Unlike most debt solutions available in the UK, debt management plans are informal agreements with very loose eligibility criteria.
That being said, there are certainly some requirements which you’re going to need to fulfil and it’s important that you’re aware of them.
In this post, I’ll be looking at what you need to have in order to qualify for a debt management plan (DMP).
How do Debt Management Plans Work?
A debt management plan is an informal agreement between you and your creditors which states that you’re going to be paying off your debt(s) to them at a reduced rate that is affordable to you.
It’s quite similar to an Individual Voluntary Arrangement (IVA) but unlike an IVA, it’s not formal or legally binding.
Furthermore, in a debt management plan, your creditors might agree to freeze interest and charges on your debt(s) but they are not obligated to do so. If the interest and charges continue on your debts, then you may be paying back a much larger amount than what you initially took.
Usually, there is a third-party that negotiates the terms of your debt management plan (DMP). This could either be a licensed practitioner who’s acting as a DMP provider or it could be a debt management company that offers DMPs.
It’s the responsibility of the DMP provider to manage your DMP from start to finish. They will help you draft your initial payment offer and they’re also responsible for what your monthly payments look like. Furthermore, they are also responsible for negotiating with your creditors on your behalf.
Please note that unlike an IVA, a debt management plan does not protect you from legal action by your creditors. While it’s unlikely that any creditor will pursue court action against you while a DMP is in place, it’s still a possibility.
What do I Need in order to be Eligible for a Debt Management Plan?
There are no such eligibility criteria for a DMP since a DMP is an informal agreement between you and your creditors.
That being said, it’s important for you to be aware of the fact that it’s up to your creditors whether or not your DMP is going to be approved or not.
Keeping this in mind, there are some factors which you’re going to need to think about.
For example, why would any creditor agree to a reduced payment plan if they’re going to get their money much quicker by pursuing court action against you?
Remember that creditors will be favourable towards your DMP only if they feel it’s a better option for them.
You’re going to have to prove to them that the reduced payments that are going to be part of your DMP are the extent of what you can afford.
|Thus, you do require a steady, stable source of income in order for there to be a chance of your DMP getting approved.|
Secondly, an important thing to keep in mind is that a DMP is an informal debt solution. Since it’s an informal debt solution, it can only cover unsecured debts.
Secured and/or priority debts cannot be included within a DMP. Some examples of priority debt(s) include:
- Court fines
- Criminal fines
- Council Tax debt
- Utility bills (e.g., gas and electric)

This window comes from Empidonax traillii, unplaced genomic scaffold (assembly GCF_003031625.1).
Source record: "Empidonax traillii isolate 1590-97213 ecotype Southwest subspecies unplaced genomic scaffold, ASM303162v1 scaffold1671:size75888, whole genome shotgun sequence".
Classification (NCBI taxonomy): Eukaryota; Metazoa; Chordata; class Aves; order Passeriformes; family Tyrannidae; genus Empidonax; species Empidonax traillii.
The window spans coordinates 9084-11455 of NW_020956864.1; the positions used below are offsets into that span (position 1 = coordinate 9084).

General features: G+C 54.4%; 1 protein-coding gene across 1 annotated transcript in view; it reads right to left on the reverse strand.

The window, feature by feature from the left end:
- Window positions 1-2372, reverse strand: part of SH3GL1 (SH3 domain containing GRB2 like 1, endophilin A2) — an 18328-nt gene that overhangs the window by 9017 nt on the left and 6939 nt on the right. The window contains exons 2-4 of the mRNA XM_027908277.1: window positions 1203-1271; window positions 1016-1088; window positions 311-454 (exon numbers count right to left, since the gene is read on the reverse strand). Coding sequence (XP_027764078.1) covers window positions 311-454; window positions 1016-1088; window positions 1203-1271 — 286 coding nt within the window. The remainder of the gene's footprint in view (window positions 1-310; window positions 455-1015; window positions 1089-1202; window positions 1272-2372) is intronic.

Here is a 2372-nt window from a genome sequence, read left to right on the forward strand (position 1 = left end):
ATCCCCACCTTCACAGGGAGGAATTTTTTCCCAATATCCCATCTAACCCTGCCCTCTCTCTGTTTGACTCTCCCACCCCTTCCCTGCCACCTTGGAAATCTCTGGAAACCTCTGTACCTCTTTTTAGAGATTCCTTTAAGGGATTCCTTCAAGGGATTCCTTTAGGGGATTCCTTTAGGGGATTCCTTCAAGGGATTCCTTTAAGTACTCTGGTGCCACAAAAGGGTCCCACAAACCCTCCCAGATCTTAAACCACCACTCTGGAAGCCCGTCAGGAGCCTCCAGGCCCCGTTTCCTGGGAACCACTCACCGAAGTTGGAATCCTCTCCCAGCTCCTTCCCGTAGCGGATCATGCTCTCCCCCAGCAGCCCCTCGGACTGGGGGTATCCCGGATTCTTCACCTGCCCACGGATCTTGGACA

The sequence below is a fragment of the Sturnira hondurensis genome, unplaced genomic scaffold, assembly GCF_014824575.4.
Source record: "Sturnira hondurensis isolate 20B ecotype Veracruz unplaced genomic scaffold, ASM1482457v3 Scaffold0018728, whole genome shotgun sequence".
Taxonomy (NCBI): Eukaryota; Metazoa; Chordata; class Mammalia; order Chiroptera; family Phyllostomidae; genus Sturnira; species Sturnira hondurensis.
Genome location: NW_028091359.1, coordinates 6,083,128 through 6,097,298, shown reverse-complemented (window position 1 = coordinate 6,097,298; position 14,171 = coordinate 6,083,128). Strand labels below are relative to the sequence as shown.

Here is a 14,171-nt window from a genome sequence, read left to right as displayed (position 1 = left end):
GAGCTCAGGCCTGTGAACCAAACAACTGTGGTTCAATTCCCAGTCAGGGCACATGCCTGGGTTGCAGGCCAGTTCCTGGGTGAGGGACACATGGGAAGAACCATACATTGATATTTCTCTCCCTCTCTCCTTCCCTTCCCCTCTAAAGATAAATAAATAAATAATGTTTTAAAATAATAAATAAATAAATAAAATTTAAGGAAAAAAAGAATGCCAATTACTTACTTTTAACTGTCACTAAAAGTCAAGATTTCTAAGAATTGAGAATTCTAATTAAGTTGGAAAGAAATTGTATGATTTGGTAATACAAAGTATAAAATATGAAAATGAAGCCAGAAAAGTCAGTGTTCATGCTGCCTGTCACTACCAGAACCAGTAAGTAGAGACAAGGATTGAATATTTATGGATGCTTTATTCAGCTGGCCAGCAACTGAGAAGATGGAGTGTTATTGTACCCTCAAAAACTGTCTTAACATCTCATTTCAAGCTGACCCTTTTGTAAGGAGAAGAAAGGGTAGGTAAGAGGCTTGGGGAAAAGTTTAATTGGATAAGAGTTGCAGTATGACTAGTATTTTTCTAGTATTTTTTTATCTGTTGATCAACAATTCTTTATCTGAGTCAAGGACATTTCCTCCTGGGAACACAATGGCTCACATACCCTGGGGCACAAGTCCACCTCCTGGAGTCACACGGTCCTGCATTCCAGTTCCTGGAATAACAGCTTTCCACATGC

- Child support
- Income Tax, National Insurance and VAT arrears
- Mortgage payments, rent arrears and/or any loans that have been secured against your home
- Hire purchase agreements
If you have such debts, you will not be able to include them within your DMP. You will need to keep making your monthly payment towards them separate from your DMP.
|Thus, in order to qualify for a debt management plan, you need to have unsecured debt (or debts).|
Examples of unsecured debt include:
- Credit card debt
- Catalogue debt
- Store cards
- Personal loans
- Any other loan that has not been “secured” against any valuable asset of yours.
If you have a combination of both unsecured as well as secured debts, then you have some calculations to do.
Since your secured debts cannot be included within your DMP, you will have to keep paying those creditors separately. These monthly payments will be considered as essential living costs when drafting the payment offer for your DMP.
Thus, you’re going to have to calculate the amount of spare income you have left to pay towards your DMP after you’ve made your monthly payment(s) towards your secured debts.
If the spare income that you’re left with for payments towards your DMP is too little, then your creditors are not going to accept it.
As a result, your DMP will not be passed.
You can ask your DMP firm for debt advice when you’re first creating a payment offer for your DMP. They will help you calculate your spare income after accounting for payments you need to make towards your secured debts.
In conclusion, while a DMP one of the most informal and flexible debt solutions of all, it still has a few requirements you need to keep in mind:
- You must have unsecured debts.
- You must have a steady and stable source of income.
- Your monthly spare income needs to be sizeable enough to be acceptable to your creditors.
Your spare income is, of course, found by subtracting your essential expenditure from your monthly income.
If you feel you’re going to have trouble getting your creditors to agree but can only afford to pay an extremely reduced amount, you can try looking towards some other debt solution.
Make sure to seek debt advice and explore all other options that may be available to you.
You can also try asking your creditors for any changes in the terms of the DMP that they want which could get them to agree to it.
A DMP is extremely flexible and can facilitate individuals suffering from many different types of debt problems.
That being said, it still has a few requirements that you definitely need to know about.
I hope you found this post useful. Let me know if you have any further queries.